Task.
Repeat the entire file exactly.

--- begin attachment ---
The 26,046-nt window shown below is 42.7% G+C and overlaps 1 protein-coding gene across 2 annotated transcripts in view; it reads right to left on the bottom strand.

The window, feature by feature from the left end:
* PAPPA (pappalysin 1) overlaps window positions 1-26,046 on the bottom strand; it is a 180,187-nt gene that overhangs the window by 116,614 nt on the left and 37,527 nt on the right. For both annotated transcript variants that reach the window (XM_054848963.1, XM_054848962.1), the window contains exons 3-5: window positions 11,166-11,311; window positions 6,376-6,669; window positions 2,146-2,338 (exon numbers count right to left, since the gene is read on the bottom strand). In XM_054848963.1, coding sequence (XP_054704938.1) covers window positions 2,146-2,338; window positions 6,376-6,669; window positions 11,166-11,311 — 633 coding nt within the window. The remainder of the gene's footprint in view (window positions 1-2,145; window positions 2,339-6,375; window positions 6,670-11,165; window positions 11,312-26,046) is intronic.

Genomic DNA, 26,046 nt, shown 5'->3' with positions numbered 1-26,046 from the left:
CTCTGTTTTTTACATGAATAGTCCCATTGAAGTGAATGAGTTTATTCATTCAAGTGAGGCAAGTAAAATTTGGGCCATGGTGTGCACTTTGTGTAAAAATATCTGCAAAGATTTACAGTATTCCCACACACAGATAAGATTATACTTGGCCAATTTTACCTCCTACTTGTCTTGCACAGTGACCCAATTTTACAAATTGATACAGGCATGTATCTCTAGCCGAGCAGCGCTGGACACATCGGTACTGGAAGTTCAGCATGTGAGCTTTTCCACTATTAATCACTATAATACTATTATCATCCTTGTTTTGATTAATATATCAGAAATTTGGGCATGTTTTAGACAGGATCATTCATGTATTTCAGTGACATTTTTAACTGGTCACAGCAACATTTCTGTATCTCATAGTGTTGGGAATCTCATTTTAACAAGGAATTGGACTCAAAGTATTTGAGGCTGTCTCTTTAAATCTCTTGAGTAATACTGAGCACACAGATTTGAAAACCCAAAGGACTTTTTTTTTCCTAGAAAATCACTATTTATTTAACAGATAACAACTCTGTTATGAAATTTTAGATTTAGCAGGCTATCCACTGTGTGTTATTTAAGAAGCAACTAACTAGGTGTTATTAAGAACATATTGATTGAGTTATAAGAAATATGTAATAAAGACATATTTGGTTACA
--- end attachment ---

The 26,046-nt window shown below is 42.7% G+C and overlaps 1 protein-coding gene across 2 annotated transcripts in view; it reads right to left on the bottom strand.

The window, feature by feature from the left end:
* PAPPA (pappalysin 1) overlaps window positions 1-26,046 on the bottom strand; it is a 180,187-nt gene that overhangs the window by 116,614 nt on the left and 37,527 nt on the right. For both annotated transcript variants that reach the window (XM_054848963.1, XM_054848962.1), the window contains exons 3-5: window positions 11,166-11,311; window positions 6,376-6,669; window positions 2,146-2,338 (exon numbers count right to left, since the gene is read on the bottom strand). In XM_054848963.1, coding sequence (XP_054704938.1) covers window positions 2,146-2,338; window positions 6,376-6,669; window positions 11,166-11,311 — 633 coding nt within the window. The remainder of the gene's footprint in view (window positions 1-2,145; window positions 2,339-6,375; window positions 6,670-11,165; window positions 11,312-26,046) is intronic.

Genomic DNA, 26,046 nt, shown 5'->3' with positions numbered 1-26,046 from the left:
CTCTGTTTTTTACATGAATAGTCCCATTGAAGTGAATGAGTTTATTCATTCAAGTGAGGCAAGTAAAATTTGGGCCATGGTGTGCACTTTGTGTAAAAATATCTGCAAAGATTTACAGTATTCCCACACACAGATAAGATTATACTTGGCCAATTTTACCTCCTACTTGTCTTGCACAGTGACCCAATTTTACAAATTGATACAGGCATGTATCTCTAGCCGAGCAGCGCTGGACACATCGGTACTGGAAGTTCAGCATGTGAGCTTTTCCACTATTAATCACTATAATACTATTATCATCCTTGTTTTGATTAATATATCAGAAATTTGGGCATGTTTTAGACAGGATCATTCATGTATTTCAGTGACATTTTTAACTGGTCACAGCAACATTTCTGTATCTCATAGTGTTGGGAATCTCATTTTAACAAGGAATTGGACTCAAAGTATTTGAGGCTGTCTCTTTAAATCTCTTGAGTAATACTGAGCACACAGATTTGAAAACCCAAAGGACTTTTTTTTTCCTAGAAAATCACTATTTATTTAACAGATAACAACTCTGTTATGAAATTTTAGATTTAGCAGGCTATCCACTGTGTGTTATTTAAGAAGCAACTAACTAGGTGTTATTAAGAACATATTGATTGAGTTATAAGAAATATGTAATAAAGACATATTTGGTTACA